Published in The Journal on March 12, 1902 - "Many Years Ago"
Our notes this week begin with The Journal of September 8, 1880 and close with that of November 17, 1880.

Died, Oct. 30, Nelson Millett.

Died, Oct. 31, Mrs. Wm. Routson.

John Eusden engaged in plastering.

Phil. Cain sold the Tattersall to Robert Stewart.

Married, Oct. 23, Wilbur Lincoln and Miss Minnie Gibson.

Albert Stenger, aged 21 years, died of typhoid fever, Sept. 21.

Nich Blasser constructed a county bridge at Edwin Ahrens'.

Virgil T. Price and Miss Josie M. Goodale were married Sept. 15.

Julius Rasmussen and John Schram dissolved partnership, Oct. 1.

Edward Hayes died Sept. 11 in the twenty-ninth year of his age.

Married, Sept. 26, by Rev. C.N. Cate, John N. Lawson and Mrs. Ellen J. Webb.

Married, Sept. 21, by Judge J.G. Higgins, Wm. R. Hendrix and Miss Ettie M. Wheeler.

Charles, William, Bert and Harry, sons of H.P. Coolidge, were afflicted with scarlet fever.

J.E. North of this city was placed on the democratic state ticket as a candidate for congress.

Guy C. Barnum was norminated for senator from Colfax and Platte counties, by the democracy.

Died, Oct. 7, Freddie, only child of Mr. and Mrs. O.C. Shannon, aged 9 months and 20 days.

October 2, Mrs. Moses Welch suffered a stroke of paralysis, affecting the entire right side of her body.

Michael Welch had the contract for carrying the mail between Columbus and Creston post-office.

Born, Oct. 18, to Mrs. Geo. A. Scott, a daughter. On the same day to Mrs. M. Whitmoyer, twin daughters.

John Shanahan, near Metz post-office, lost by fire Oct. 8, his dwelling-house, granary, etc., worth $400, insurance $300.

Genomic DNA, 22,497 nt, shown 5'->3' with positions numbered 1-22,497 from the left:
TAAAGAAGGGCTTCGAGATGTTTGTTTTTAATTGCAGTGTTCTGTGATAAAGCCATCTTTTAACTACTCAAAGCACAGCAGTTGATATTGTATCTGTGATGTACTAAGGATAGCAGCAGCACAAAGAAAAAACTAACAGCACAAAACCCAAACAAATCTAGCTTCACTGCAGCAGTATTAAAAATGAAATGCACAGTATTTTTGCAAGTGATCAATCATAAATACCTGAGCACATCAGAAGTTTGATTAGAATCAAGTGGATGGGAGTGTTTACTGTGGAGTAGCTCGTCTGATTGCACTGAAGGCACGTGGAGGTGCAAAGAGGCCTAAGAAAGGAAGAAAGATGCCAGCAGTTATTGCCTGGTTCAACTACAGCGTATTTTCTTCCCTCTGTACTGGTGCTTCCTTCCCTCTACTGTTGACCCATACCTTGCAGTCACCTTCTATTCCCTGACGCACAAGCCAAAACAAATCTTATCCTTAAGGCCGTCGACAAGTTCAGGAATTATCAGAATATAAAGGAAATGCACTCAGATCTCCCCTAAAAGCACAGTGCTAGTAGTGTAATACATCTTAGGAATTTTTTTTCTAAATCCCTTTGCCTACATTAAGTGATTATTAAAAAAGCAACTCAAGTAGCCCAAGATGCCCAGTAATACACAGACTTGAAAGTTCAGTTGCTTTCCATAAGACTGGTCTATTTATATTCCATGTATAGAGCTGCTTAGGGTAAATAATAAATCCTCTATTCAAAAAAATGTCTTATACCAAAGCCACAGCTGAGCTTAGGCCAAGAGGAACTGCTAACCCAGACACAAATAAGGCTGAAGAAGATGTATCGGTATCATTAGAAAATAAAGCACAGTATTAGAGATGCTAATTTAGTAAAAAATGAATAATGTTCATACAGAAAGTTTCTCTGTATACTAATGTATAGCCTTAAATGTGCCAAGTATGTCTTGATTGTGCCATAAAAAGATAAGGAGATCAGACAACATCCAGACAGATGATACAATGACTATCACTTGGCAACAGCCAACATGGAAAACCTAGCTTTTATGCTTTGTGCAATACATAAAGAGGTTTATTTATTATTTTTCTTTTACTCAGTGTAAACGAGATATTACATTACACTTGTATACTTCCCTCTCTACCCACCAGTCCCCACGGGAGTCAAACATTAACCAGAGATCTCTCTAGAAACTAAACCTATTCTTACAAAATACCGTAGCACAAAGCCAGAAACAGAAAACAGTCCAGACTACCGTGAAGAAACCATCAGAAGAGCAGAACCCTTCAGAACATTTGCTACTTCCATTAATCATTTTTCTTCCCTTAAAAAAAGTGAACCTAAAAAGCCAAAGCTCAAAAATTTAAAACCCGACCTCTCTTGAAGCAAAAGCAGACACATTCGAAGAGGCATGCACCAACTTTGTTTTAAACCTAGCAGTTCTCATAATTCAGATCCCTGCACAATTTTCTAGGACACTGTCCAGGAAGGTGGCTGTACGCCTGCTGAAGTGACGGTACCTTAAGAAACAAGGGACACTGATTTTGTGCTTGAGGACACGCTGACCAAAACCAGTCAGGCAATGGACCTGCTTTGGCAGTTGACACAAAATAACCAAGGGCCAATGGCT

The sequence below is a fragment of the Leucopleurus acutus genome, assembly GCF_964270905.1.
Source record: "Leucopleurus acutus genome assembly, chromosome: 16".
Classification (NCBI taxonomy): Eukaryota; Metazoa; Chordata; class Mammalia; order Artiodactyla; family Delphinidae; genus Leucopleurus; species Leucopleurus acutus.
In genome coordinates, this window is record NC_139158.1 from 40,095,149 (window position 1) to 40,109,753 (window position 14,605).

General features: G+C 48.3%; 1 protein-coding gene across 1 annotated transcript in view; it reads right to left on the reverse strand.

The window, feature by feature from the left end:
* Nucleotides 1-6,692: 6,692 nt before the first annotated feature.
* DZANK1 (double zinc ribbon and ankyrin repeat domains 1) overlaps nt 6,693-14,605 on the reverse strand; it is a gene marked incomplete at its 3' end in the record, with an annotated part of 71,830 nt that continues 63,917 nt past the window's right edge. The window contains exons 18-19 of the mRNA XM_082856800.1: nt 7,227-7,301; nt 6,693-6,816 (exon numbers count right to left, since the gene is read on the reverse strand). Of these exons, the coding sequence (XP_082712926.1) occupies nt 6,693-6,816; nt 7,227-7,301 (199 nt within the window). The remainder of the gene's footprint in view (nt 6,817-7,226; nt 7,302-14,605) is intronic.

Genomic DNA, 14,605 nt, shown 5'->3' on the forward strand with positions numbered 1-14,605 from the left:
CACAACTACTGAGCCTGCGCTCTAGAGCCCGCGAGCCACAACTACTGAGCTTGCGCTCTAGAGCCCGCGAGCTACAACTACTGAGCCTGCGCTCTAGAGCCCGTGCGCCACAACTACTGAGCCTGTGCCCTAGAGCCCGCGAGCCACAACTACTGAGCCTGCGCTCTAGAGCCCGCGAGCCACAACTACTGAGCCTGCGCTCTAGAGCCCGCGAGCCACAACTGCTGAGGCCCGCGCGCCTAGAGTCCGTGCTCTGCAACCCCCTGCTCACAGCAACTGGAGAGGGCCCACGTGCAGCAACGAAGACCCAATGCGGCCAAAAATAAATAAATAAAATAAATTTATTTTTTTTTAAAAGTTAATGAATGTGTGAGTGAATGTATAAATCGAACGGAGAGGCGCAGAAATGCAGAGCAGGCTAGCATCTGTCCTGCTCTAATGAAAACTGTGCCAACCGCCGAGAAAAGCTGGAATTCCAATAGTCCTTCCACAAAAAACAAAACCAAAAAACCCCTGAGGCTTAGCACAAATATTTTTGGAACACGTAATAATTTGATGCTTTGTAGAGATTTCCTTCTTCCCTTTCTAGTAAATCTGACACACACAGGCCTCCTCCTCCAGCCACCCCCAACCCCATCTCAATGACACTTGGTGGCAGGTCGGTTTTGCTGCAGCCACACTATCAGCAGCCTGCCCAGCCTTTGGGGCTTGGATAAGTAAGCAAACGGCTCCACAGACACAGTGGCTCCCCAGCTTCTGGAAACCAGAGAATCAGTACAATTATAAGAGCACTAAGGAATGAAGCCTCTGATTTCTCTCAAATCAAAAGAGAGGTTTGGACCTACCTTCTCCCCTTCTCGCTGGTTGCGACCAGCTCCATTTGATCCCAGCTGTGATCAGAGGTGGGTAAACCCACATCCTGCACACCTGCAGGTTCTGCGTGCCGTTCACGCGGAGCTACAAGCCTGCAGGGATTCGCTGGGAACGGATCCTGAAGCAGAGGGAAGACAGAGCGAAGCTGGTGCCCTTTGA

M.K. Turner was nominated as the republican candidate for senator for the district composed of Colfax and Platte counties.

Four million salmon eggs were placed in the head waters of the streams tributary to the Platte, Blue, Elkhorn and other rivers.

October 20, 11 o'clock p.m., a fire broke out in the building of Mrs. Eliza Clother on Thirteenth street, occupied by Phil. Cain. Loss $360 on building; $250 on furniture.

Charles Cominski, while felling a tree on Martin Bloedorn's farm, was very seriously hurt, the tree falling upon him, fracturing his skull and driving his feet into the ground.

Married, Oct. 16, at the residence of the bride's uncle in Jay county, Indiana, by Friends' ceremony, Joseph L. Truman of Platte county, Nebr., and Marianna Birdsall of Loudon county, Virginia.

Married--Oct. 19 by Rev. C.G.A. Hullhorst, Chas. Klaus and Miss Elizabeth Rieder; Oct. 28, by Rev. P. Cyril Augustinsky, Joseph Micek and Miss Josephine Czapla; Nov. 7, by Judge J.G. Higgins, John P. Button and Miss Hannah A. Galley.

Published in The Journal on March 19, 1902 - "Many Years Ago"
Our notes this week begin with The Journal of November 17, 1880 and close with that of January 12, 1881.

Born, Nov. 28, to Mrs. W.T. Rickly, a daughter.

Born, to Mrs. John George, December 3, a daughter.

Charles A. Brindley was appointed deputy sheriff.

Died, Dec. 4, of scarlet fever, Frank, son of W.T. Rickley, aged 2 years.

Wendell Phlilips was appointed executor of the will of Lydia Maria Child.

George Henggler erected one of the best cattle barns then in the county, 24x75 feet.

An addition to the Becker & Welch mill on Shell creek sunk several inches Dec. 26, it having been undermined.

John A. Steele, A.N. Burgess and John Routson, while hunting on Christmas day in Heintz's timber, ran across a wild cat and killed it.

On Thanksgiving day G.W. Hulst and A.J. Arnold started out in the morning and returned in time for dinner at 2 o'clock, with four deer as the result of their morning's work.

John M. Honahan had an attack of rheumatism lasting through eleven weary weeks, the pain being, at times unbearable, but for the injection of morphine into the affected parts.

Died, Nov. 2, aged 4 years, 8 months, John, and Nov. 5, aged 9 years and 5 months, Hannah, son and daughter of Henry and Hannah Carrig. Both were suddenly taken away by that dreadful disease, diphtheria.

Among those who received patents on land were: Henry Guiles, Wm. Connelly, Pat. Ducey, Jas. Ducey, John Boss, J. Bodmer, F. Wendt, A. Iverson, T.K. Matson, S.J. Wheeler, E. Ahrens, P.J. Schmitz, B.W. Ellis, G. Loseke, James Kiernan, J. Welsh.

Between 6 and 7 o'clock a.m., Dec. 15, a train coming from the west on the Union Pacific, ran into another one standing on the track in the yard here, the engine striking the rear end of an emigrant car, which happened to have no occupant--the car was smashed into kindling-wood about half its length. Passingers said that the engineer had whistled wildly for "down breaks," but the call was not answered by the sleeping brakemen.